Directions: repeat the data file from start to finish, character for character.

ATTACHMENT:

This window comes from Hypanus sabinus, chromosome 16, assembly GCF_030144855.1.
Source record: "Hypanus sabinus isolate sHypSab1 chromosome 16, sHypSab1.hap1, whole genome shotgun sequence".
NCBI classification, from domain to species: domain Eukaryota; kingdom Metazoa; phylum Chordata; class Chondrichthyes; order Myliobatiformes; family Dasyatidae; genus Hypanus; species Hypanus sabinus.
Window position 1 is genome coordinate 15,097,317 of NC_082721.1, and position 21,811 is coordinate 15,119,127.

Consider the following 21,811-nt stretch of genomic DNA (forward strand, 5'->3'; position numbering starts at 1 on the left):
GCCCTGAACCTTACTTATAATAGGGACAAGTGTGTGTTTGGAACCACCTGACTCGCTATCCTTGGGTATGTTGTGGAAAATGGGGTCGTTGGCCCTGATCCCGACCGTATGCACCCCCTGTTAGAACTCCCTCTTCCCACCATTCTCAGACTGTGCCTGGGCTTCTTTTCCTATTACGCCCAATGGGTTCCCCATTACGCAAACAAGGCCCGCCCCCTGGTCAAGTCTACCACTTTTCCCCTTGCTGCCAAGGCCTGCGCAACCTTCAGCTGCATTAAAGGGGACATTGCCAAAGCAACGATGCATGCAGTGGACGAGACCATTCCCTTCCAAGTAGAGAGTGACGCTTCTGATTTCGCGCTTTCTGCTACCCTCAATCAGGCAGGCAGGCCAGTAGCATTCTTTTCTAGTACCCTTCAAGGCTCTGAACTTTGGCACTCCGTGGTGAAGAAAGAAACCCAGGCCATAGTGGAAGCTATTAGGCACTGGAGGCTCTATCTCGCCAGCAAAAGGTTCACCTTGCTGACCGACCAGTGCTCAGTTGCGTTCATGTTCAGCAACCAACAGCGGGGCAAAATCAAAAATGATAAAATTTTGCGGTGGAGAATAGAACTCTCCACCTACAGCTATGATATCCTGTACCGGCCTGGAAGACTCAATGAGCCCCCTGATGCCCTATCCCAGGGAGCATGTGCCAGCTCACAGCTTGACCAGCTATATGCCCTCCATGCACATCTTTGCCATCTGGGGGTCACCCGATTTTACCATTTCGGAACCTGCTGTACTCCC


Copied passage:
This window comes from Hypanus sabinus, chromosome 16, assembly GCF_030144855.1.
Source record: "Hypanus sabinus isolate sHypSab1 chromosome 16, sHypSab1.hap1, whole genome shotgun sequence".
NCBI classification, from domain to species: domain Eukaryota; kingdom Metazoa; phylum Chordata; class Chondrichthyes; order Myliobatiformes; family Dasyatidae; genus Hypanus; species Hypanus sabinus.
Window position 1 is genome coordinate 15,097,317 of NC_082721.1, and position 21,811 is coordinate 15,119,127.

Consider the following 21,811-nt stretch of genomic DNA (forward strand, 5'->3'; position numbering starts at 1 on the left):
GCCCTGAACCTTACTTATAATAGGGACAAGTGTGTGTTTGGAACCACCTGACTCGCTATCCTTGGGTATGTTGTGGAAAATGGGGTCGTTGGCCCTGATCCCGACCGTATGCACCCCCTGTTAGAACTCCCTCTTCCCACCATTCTCAGACTGTGCCTGGGCTTCTTTTCCTATTACGCCCAATGGGTTCCCCATTACGCAAACAAGGCCCGCCCCCTGGTCAAGTCTACCACTTTTCCCCTTGCTGCCAAGGCCTGCGCAACCTTCAGCTGCATTAAAGGGGACATTGCCAAAGCAACGATGCATGCAGTGGACGAGACCATTCCCTTCCAAGTAGAGAGTGACGCTTCTGATTTCGCGCTTTCTGCTACCCTCAATCAGGCAGGCAGGCCAGTAGCATTCTTTTCTAGTACCCTTCAAGGCTCTGAACTTTGGCACTCCGTGGTGAAGAAAGAAACCCAGGCCATAGTGGAAGCTATTAGGCACTGGAGGCTCTATCTCGCCAGCAAAAGGTTCACCTTGCTGACCGACCAGTGCTCAGTTGCGTTCATGTTCAGCAACCAACAGCGGGGCAAAATCAAAAATGATAAAATTTTGCGGTGGAGAATAGAACTCTCCACCTACAGCTATGATATCCTGTACCGGCCTGGAAGACTCAATGAGCCCCCTGATGCCCTATCCCAGGGAGCATGTGCCAGCTCACAGCTTGACCAGCTATATGCCCTCCATGCACATCTTTGCCATCTGGGGGTCACCCGATTTTACCATTTCGGAACCTGCTGTACTCCC